Keira Knightly is not entirely convincing in her part or in her accent, but director Lynn Shelton is working really hard to throw a little sympathy her way, which is hard to do when an overeducated, overprivileged white girl is whining about her own indecision. Chloe Grace Moretz and Sam Rockwell, though, are pretty fantastic additions to the cast. They bookend Megan’s 20-something ennui, and give it some perspective. I also appreciated pop-ups from Ellie Kemper and Jeff Garlin; Shelton has a knack for comedy that I can only wish was more present in the script by Andrea Seigel. This film puts a little too much faith in Knightley’s charm. She tries her best to be our plucky heroine but she’s not half as enchanting as she thinks she is, and she’s easily upstaged by her teenage counterpart. Possibly Megan should have locked that shit down while she still could. Instead she’s stuck in that crack between childhood and adulthood, and the only enticement of this film is the viewer’s desire to be the one to give her shove she needs to get the fuck out.

November Criminals

Addison is a precocious high school student who is only too happy to take time out from grieving his recently deceased mother to lose his virginity to elusive beauty Phoebe and apply to college. But while he’s pursuing these quintessentially teenaged dreams, a friend of his gunned down in a nearby coffee shop. Kevin is well-liked, a good student, an inquiring mind, but because he’s black the cops seem to dismiss the crime as “gang related” and Addison is crushed that no one is looking for his killer.

If it works at all, November Criminals has two likeable leads in Ansel Elgort and Chloe Grace Moretz; their chemistry makes up for some of the defects in their characters which are ENORMOUS AND UNFORGIVABLE. Ansel Elgort is tasked with playing a thoroughly hero_November-Criminals-2017unlikeable kid, and Grace-Moretz simply gets assigned the not-fully-realized female costar who heals his sadness by touching his penis. It’s not remotely their fault but November Criminals is maybe the most undercooked movie I’ve ever seen – like, on a scale from rare to well-done, it’s a bloody, oozy, thoroughly blue kind of undercooked that’s bound to give you worms. I’ve read the novel upon which it is based and half-remember it, and even that half-memory is more fulsome than the script for this thing, which feels like it’s missing about 75% of its content and 100% of what would make it understandable or good. The film offers up a small slice of the story, with an inadequate beginning and hardly any end, and such an abbreviated middle you’ll wonder if perhaps we’re still in the opening credits. But while the movie needs at least another two hours in order to tell its story, the mere thought of having to sit through a single moment more than its 85 minute run time is upsetting. This film never justifies any reason for its existence and wastes every frame of its film.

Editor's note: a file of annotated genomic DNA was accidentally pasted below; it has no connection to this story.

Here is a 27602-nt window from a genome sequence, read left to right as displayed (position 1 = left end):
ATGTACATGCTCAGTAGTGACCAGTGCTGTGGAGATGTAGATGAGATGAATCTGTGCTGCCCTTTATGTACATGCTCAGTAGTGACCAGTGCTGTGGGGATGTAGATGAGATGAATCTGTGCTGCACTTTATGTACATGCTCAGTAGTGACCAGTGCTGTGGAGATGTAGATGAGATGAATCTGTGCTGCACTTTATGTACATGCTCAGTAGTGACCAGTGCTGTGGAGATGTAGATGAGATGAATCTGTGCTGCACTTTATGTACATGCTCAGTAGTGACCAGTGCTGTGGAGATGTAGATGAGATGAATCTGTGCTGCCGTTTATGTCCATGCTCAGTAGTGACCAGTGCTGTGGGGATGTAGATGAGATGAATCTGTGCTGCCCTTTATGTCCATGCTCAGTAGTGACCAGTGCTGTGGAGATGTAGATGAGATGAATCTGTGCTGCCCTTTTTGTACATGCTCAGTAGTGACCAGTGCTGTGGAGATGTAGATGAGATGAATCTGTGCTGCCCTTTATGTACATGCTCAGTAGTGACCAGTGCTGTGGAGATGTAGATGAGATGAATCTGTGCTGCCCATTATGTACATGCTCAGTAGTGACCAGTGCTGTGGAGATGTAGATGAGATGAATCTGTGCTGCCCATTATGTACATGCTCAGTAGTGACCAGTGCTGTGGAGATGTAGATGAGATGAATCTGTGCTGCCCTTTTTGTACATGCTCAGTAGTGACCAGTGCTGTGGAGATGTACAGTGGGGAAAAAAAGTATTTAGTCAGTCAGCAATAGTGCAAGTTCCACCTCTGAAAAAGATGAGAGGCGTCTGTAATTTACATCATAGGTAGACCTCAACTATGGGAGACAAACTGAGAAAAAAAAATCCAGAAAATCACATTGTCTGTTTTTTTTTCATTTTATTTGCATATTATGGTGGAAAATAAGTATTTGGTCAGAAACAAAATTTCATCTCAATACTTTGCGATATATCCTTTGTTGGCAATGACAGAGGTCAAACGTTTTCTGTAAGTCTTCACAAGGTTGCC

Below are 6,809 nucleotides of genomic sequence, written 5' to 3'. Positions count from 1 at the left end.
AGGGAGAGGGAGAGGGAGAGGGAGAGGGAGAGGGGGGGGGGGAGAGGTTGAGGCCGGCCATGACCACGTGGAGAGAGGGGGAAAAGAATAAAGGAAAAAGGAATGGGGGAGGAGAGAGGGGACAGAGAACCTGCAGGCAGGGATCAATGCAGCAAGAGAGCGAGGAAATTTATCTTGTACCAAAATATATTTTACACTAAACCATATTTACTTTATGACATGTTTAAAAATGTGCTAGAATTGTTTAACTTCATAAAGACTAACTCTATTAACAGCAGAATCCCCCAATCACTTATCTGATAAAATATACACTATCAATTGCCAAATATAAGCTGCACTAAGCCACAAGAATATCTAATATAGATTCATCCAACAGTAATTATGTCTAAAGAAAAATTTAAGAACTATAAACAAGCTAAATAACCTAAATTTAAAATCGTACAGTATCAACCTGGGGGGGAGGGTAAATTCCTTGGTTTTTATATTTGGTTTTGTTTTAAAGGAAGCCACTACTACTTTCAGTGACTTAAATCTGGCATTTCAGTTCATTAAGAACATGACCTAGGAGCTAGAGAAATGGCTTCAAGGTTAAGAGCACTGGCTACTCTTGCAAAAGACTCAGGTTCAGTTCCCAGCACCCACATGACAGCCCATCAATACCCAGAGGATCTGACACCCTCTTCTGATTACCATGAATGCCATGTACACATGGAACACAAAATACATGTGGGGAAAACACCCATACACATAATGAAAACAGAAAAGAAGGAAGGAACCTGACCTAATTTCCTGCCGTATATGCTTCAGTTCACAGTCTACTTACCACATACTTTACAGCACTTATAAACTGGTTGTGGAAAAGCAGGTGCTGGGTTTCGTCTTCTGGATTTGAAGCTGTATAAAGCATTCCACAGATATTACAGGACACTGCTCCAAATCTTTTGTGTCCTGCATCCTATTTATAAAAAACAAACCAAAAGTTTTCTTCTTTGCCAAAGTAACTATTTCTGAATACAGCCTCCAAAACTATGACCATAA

Even in a post-hipster culture, teenagers who willfully carry beepers are just knobs. White kids who become vigilantes for their black friend’s death out of sheer boredom are intolerable. This movie serves up so much that is objectionable I could hardly stand to see it all the way to the end. Maybe the teenage angst coupled with a murder mystery was supposed to invoke Veronica Mars but the movie is troubled, voiceless, neutered. Don’t bother.

Clouds of Sils Maria

To be honest, I watched this movie some time ago, it’s just that writing about it in any meaningful way was a little daunting.

It’s about an actress, Maria (the fabulous Juliette Binoche), who has had a CLOUDS OF SILS MARIAlauded career after being launched in the theatre playing Sigrid, a sizzling ingénue. Now, years later, the playwright and her mentor has died, and there’s interest in re-staging the play, and Maria is approached to star. The catch? This time she’d of course be playing the role of the older woman, Helena, in a complicated May-December lesbian office unrequited romance (whoa, that’s a mouthful).

Should Maria take the role? Initially she declines. She finds the older character to be a bit pathetic, too much of a doormat. But the director is tenacious and Maria is not exactly afraid of a challenging role, so she accepts. She retreats to a remote chalet with her personal assistant (Kristen Stewart) and they begin rehearsing the play, only in the rehearsing, Maria again grapples with her distaste for the weakness of the character, and must face her own feelings about aging.

Chloe Grace Moretz floats in as the scandal-prone Hollywood It Girl who is to play the younger woman. She flatters Maria with fandom but ultimately plays the role much differently than Maria did, which further drives Maria to feel obsolete, and to wonder if this older character is perhaps an uncomfortable reflection of herself.

Clouds-of-Sils-Maria-14I didn’t find the story-telling in this movie to be quite satisfactory, but the performances were top-notch. There’s an intense, almost sexual chemistry between Binoche and Stewart that makes their rehearsals a rare treat to watch. Not often are two such strong female characters allowed to shine on the screen together with such naked feeling.

Binoche loved the idea of this movie so much that she approached director Olivier Assayas with it and convinced him to write the script as well. In a funny meta twist, Assayas co-wrote the script of Rendez-Vous, which was the film that helped make Binoche a star. Binoche claims she strove for such authenticity that she accepted a brief role in Godzilla just so she could o-CLOUDS-OF-SILS-facebookbelievably deliver a line about acting in blockbusters.

Chanel (the fashion house) stepped in not only with wardrobe but with financing so that Assayas could film in 35mm. The movie does in fact look totally gorgeous, not least because it’s filmed on location in Sils Maria, Switzerland. And Binoche reins over this film with stately grace, simmering jealousy, raging insecurity – every bit of it layered and nuanced to perfection. Maria is dealing with a changing industry and a role that requires alarming introspection, but what Binoche and company accomplish is to make us ask ourselves – are we Sigrids, or are we Helenas?